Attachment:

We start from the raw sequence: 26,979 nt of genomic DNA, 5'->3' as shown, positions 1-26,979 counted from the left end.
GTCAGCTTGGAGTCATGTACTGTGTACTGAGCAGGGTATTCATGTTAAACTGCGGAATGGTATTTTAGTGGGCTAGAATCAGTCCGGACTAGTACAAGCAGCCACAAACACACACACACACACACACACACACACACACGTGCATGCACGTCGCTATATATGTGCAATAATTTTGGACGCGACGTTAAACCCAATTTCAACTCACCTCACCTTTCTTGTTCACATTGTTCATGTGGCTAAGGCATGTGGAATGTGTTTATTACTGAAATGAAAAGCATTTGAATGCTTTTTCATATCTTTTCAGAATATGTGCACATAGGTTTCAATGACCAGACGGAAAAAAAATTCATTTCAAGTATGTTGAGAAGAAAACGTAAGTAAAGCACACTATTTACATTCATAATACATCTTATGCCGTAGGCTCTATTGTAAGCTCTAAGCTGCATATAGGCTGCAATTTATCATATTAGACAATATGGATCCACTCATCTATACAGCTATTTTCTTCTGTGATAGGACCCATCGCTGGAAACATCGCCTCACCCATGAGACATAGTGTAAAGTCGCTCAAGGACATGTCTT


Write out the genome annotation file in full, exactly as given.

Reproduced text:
We start from the raw sequence: 26,979 nt of genomic DNA, 5'->3' as shown, positions 1-26,979 counted from the left end.
GTCAGCTTGGAGTCATGTACTGTGTACTGAGCAGGGTATTCATGTTAAACTGCGGAATGGTATTTTAGTGGGCTAGAATCAGTCCGGACTAGTACAAGCAGCCACAAACACACACACACACACACACACACACACACACGTGCATGCACGTCGCTATATATGTGCAATAATTTTGGACGCGACGTTAAACCCAATTTCAACTCACCTCACCTTTCTTGTTCACATTGTTCATGTGGCTAAGGCATGTGGAATGTGTTTATTACTGAAATGAAAAGCATTTGAATGCTTTTTCATATCTTTTCAGAATATGTGCACATAGGTTTCAATGACCAGACGGAAAAAAAATTCATTTCAAGTATGTTGAGAAGAAAACGTAAGTAAAGCACACTATTTACATTCATAATACATCTTATGCCGTAGGCTCTATTGTAAGCTCTAAGCTGCATATAGGCTGCAATTTATCATATTAGACAATATGGATCCACTCATCTATACAGCTATTTTCTTCTGTGATAGGACCCATCGCTGGAAACATCGCCTCACCCATGAGACATAGTGTAAAGTCGCTCAAGGACATGTCTT